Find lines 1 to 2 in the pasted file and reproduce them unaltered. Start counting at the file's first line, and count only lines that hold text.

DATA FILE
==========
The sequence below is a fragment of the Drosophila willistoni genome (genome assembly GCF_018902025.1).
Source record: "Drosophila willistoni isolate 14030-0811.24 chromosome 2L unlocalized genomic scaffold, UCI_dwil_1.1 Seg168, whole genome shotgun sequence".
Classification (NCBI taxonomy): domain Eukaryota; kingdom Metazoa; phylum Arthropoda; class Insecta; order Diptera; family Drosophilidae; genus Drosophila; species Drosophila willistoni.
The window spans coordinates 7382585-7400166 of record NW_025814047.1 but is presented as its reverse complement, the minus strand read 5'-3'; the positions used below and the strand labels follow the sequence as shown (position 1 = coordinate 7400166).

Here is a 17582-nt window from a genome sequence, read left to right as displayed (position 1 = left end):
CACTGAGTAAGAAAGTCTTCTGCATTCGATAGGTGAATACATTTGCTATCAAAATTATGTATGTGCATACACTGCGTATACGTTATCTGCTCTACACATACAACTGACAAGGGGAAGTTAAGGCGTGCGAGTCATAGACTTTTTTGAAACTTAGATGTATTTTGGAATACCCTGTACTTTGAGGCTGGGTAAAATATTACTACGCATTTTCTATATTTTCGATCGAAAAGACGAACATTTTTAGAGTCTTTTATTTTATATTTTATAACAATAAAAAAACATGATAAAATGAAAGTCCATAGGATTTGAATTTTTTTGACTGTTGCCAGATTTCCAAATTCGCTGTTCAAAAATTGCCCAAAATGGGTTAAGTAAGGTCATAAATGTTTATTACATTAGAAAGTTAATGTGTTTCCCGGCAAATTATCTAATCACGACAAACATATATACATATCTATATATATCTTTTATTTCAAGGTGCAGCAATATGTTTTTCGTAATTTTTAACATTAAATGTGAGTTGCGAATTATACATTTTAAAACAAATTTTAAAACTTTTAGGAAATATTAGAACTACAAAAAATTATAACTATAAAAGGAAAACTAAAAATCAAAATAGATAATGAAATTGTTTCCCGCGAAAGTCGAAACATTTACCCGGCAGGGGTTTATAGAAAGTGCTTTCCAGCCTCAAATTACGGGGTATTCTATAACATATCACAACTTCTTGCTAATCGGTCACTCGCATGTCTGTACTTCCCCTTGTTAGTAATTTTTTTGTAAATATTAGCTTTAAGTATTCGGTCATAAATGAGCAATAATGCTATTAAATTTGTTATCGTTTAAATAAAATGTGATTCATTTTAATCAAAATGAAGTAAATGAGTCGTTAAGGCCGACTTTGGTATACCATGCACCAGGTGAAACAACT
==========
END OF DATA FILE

The sequence below is a fragment of the Drosophila willistoni genome (genome assembly GCF_018902025.1).
Source record: "Drosophila willistoni isolate 14030-0811.24 chromosome 2L unlocalized genomic scaffold, UCI_dwil_1.1 Seg168, whole genome shotgun sequence".